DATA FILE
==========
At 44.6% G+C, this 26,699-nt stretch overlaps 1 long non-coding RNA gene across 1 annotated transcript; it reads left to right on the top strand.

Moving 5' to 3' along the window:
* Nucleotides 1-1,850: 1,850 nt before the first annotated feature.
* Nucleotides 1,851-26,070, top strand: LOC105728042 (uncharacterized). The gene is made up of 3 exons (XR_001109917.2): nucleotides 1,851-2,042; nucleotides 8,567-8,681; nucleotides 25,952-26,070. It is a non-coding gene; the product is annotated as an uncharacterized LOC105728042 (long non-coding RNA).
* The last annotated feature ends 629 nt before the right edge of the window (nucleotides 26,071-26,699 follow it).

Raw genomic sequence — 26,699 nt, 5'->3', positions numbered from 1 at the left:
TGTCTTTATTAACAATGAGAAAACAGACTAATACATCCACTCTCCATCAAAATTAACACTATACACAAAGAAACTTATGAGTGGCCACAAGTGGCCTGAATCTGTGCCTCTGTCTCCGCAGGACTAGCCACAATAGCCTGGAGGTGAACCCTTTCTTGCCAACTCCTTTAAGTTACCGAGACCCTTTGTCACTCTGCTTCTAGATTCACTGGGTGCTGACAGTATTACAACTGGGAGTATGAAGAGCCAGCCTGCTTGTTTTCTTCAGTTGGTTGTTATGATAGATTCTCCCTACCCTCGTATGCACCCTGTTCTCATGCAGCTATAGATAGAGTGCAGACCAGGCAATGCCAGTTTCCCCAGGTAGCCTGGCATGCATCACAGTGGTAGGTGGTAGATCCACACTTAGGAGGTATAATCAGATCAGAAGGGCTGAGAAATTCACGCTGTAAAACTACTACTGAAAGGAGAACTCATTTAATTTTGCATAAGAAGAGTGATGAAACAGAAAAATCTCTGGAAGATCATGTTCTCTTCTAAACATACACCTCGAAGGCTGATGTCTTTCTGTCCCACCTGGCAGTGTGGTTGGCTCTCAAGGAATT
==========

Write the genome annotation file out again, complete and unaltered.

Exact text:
At 44.6% G+C, this 26,699-nt stretch overlaps 1 long non-coding RNA gene across 1 annotated transcript; it reads left to right on the top strand.

Moving 5' to 3' along the window:
* Nucleotides 1-1,850: 1,850 nt before the first annotated feature.
* Nucleotides 1,851-26,070, top strand: LOC105728042 (uncharacterized). The gene is made up of 3 exons (XR_001109917.2): nucleotides 1,851-2,042; nucleotides 8,567-8,681; nucleotides 25,952-26,070. It is a non-coding gene; the product is annotated as an uncharacterized LOC105728042 (long non-coding RNA).
* The last annotated feature ends 629 nt before the right edge of the window (nucleotides 26,071-26,699 follow it).

Raw genomic sequence — 26,699 nt, 5'->3', positions numbered from 1 at the left:
TGTCTTTATTAACAATGAGAAAACAGACTAATACATCCACTCTCCATCAAAATTAACACTATACACAAAGAAACTTATGAGTGGCCACAAGTGGCCTGAATCTGTGCCTCTGTCTCCGCAGGACTAGCCACAATAGCCTGGAGGTGAACCCTTTCTTGCCAACTCCTTTAAGTTACCGAGACCCTTTGTCACTCTGCTTCTAGATTCACTGGGTGCTGACAGTATTACAACTGGGAGTATGAAGAGCCAGCCTGCTTGTTTTCTTCAGTTGGTTGTTATGATAGATTCTCCCTACCCTCGTATGCACCCTGTTCTCATGCAGCTATAGATAGAGTGCAGACCAGGCAATGCCAGTTTCCCCAGGTAGCCTGGCATGCATCACAGTGGTAGGTGGTAGATCCACACTTAGGAGGTATAATCAGATCAGAAGGGCTGAGAAATTCACGCTGTAAAACTACTACTGAAAGGAGAACTCATTTAATTTTGCATAAGAAGAGTGATGAAACAGAAAAATCTCTGGAAGATCATGTTCTCTTCTAAACATACACCTCGAAGGCTGATGTCTTTCTGTCCCACCTGGCAGTGTGGTTGGCTCTCAAGGAATT